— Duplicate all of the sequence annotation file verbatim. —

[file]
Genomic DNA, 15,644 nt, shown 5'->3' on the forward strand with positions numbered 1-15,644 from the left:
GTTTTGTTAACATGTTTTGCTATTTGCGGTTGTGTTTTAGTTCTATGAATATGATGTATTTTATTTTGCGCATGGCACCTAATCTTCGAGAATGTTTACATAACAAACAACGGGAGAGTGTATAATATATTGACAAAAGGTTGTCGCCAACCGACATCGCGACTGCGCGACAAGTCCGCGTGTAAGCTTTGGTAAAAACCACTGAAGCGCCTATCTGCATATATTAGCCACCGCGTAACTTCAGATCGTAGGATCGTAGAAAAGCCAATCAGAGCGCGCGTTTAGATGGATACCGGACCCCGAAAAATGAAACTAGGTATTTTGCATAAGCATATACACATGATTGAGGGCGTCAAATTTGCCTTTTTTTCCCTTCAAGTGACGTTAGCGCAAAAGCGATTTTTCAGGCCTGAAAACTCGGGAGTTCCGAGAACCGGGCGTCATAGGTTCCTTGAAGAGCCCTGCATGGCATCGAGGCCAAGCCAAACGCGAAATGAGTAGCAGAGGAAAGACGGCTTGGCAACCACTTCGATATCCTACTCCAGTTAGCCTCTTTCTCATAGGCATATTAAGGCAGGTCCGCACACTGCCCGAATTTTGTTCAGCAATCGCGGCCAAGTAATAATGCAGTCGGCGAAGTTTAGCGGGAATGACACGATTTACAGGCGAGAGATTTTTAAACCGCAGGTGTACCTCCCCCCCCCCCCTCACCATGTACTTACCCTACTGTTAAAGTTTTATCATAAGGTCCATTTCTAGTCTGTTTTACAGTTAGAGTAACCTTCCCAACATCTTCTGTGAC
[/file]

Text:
Genomic DNA, 15,644 nt, shown 5'->3' on the forward strand with positions numbered 1-15,644 from the left:
GTTTTGTTAACATGTTTTGCTATTTGCGGTTGTGTTTTAGTTCTATGAATATGATGTATTTTATTTTGCGCATGGCACCTAATCTTCGAGAATGTTTACATAACAAACAACGGGAGAGTGTATAATATATTGACAAAAGGTTGTCGCCAACCGACATCGCGACTGCGCGACAAGTCCGCGTGTAAGCTTTGGTAAAAACCACTGAAGCGCCTATCTGCATATATTAGCCACCGCGTAACTTCAGATCGTAGGATCGTAGAAAAGCCAATCAGAGCGCGCGTTTAGATGGATACCGGACCCCGAAAAATGAAACTAGGTATTTTGCATAAGCATATACACATGATTGAGGGCGTCAAATTTGCCTTTTTTTCCCTTCAAGTGACGTTAGCGCAAAAGCGATTTTTCAGGCCTGAAAACTCGGGAGTTCCGAGAACCGGGCGTCATAGGTTCCTTGAAGAGCCCTGCATGGCATCGAGGCCAAGCCAAACGCGAAATGAGTAGCAGAGGAAAGACGGCTTGGCAACCACTTCGATATCCTACTCCAGTTAGCCTCTTTCTCATAGGCATATTAAGGCAGGTCCGCACACTGCCCGAATTTTGTTCAGCAATCGCGGCCAAGTAATAATGCAGTCGGCGAAGTTTAGCGGGAATGACACGATTTACAGGCGAGAGATTTTTAAACCGCAGGTGTACCTCCCCCCCCCCCCTCACCATGTACTTACCCTACTGTTAAAGTTTTATCATAAGGTCCATTTCTAGTCTGTTTTACAGTTAGAGTAACCTTCCCAACATCTTCTGTGAC